One day, Aleksandra met a man named Grigory Rasputin. From that day onward, he was integrated into their daily lives. Anastasia was especially enchanted with the principled, elderly man. To him she confided her secrets, the yearnings of her heart. Their friendship was one of mutual trust and great respect. So all encompassing was their relationship, that her tutor complained about Rasputin to the Tsar and Tsarina. The tutor was fired and Rasputin’s standing in the family remained.

Grigory Rasputin

Meanwhile, rumours and gossip about the family’s strange relationship with Rasputin spread through the realm. Tsar Nicholas’ siblings voiced the greatest displeasure. Reluctantly, Nicholas sent Rasputin away to put a little distance between them. Unfortunately, shortly thereafter, Rasputin was murdered. Poor Anastasia grieved long and hard at the death of her good friend and mentor.

World War I brought many changes into their lives. Their beautiful palace became a hospital for the wounded. Aleksandra and her eldest daughters tended the injured in the infirmary. Maria and Anastasia, too young for such hard work, read or wrote letters on the soldiers’ behalf, entertaining them as best as they could with games or books.

The Romanov Children

In early 1917, Anastasia and her siblings contracted measles, and it was while they were convalescing that the first of the family’s troubles began. Nicholas was away from home. The masses in Russia were revolting. Rebels had surrounded the palace. A fearful Aleksandra kept the truth from her children, explaining the armed soldiers outside as mere military exercises.

One month later, Aleksandra received the news that her husband had abdicated the throne. The rebels took the Romanov family into custody. When Nicholas returned home the family were constrained in their home, unable to leave for any reason. Outside the palace gates, whenever the public caught a glimpse of the imprisoned royals, they shouted nasty insults to the royals. Despite all the turmoil, the Romanovs strove to maintain as normal a life as possible.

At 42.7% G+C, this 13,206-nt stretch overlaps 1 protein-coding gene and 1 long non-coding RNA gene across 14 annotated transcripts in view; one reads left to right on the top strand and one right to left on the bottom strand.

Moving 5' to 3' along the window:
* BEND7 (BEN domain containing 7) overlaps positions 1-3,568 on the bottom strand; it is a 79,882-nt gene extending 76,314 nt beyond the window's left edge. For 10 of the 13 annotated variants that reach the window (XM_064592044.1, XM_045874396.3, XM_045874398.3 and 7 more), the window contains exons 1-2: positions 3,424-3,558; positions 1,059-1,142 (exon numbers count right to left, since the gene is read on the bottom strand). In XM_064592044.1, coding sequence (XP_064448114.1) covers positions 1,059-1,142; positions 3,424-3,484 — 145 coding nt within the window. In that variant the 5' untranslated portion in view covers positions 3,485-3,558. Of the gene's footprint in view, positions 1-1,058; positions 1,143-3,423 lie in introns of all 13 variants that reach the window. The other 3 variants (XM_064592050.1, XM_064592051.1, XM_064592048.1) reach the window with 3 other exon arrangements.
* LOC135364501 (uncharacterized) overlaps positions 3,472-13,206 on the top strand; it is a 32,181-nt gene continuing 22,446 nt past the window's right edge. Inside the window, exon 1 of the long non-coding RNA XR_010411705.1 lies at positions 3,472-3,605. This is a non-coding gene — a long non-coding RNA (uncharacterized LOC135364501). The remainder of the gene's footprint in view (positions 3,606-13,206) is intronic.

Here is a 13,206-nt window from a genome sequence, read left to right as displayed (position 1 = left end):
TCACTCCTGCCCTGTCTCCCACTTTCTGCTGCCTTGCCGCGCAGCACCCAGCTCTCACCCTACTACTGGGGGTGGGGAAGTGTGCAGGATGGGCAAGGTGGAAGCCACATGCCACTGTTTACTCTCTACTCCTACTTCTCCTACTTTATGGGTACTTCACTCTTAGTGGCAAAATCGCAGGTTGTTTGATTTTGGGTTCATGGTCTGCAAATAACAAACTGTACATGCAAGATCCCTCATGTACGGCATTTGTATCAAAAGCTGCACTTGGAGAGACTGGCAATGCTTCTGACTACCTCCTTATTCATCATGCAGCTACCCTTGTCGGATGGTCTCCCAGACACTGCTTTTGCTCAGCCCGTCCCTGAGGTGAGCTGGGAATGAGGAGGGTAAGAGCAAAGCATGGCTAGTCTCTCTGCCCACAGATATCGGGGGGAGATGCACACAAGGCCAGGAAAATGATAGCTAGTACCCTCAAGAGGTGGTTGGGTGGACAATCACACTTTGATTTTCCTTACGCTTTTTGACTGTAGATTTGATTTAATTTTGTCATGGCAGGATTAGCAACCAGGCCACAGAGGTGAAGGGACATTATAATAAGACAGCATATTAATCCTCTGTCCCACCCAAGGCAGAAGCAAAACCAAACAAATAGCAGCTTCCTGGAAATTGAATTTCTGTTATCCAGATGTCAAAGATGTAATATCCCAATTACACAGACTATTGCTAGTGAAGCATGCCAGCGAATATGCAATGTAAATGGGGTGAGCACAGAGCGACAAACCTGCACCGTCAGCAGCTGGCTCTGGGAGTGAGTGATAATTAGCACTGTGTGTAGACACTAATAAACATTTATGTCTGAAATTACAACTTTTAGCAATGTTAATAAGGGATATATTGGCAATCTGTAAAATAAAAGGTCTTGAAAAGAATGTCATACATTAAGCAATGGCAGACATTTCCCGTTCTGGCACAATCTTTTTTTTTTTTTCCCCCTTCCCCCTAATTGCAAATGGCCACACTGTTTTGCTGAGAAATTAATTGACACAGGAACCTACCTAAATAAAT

That summer, the rebels decided to transfer the family to Tobolsk in Siberia. The family wished their servants farewell. After being herded into a train, the family was swept away from their beloved Saint Petersburg. Life in Tobolsk was restricted and boring. There was nothing to entertain the children. Soldiers surrounded them at all times. Even so, nothing could restrict the antics of the spirited Anastasia.

Picture of Maria with Anastasia sticking out her tongue at photographer

A year passed. Aleksandra and Maria accompanied Nicholas to Moscow for his trial. Anastasia and her other sisters remained at home to care for their Aleksey who was ill again. Upon their arrival, they were searched and all valuables were confiscated. While they waited for the trial, Aleksandra wrote to her children and asked them to hide the family medicine (a code name for jewels). Anastasia and her sisters sewed them into their clothing.

Thereafter, Anastasia, her sisters, and Aleksey were sent to Yekaterinburg in well-guarded, closed carriages, to join their parents. 

Photo of Anastasia on train to Yekaterinburg.
This is the last known picture of Anastasia before her death

There, they were held under even stricter confinement. They were not allowed outdoors and were not even permitted to open a window. Ever the free spirit, and longing for the outdoors, a frustrated Anastasia dared to swing open a window. A sentry witnessed her act and fired at her, closely missing her.   

The family began to show the first signs of stress at their severe treatment. Rumour of an alleged plot to rescue the Tsar began to circulate. This spurred the rebels into action. On the night of 17 July, sentries woke up the unsuspecting family and herded them all into the cellar. The made the family sit on the chairs. The girls took their hand-bags with them, and Anastasia even took Jimmy, her dog. Then the firing began.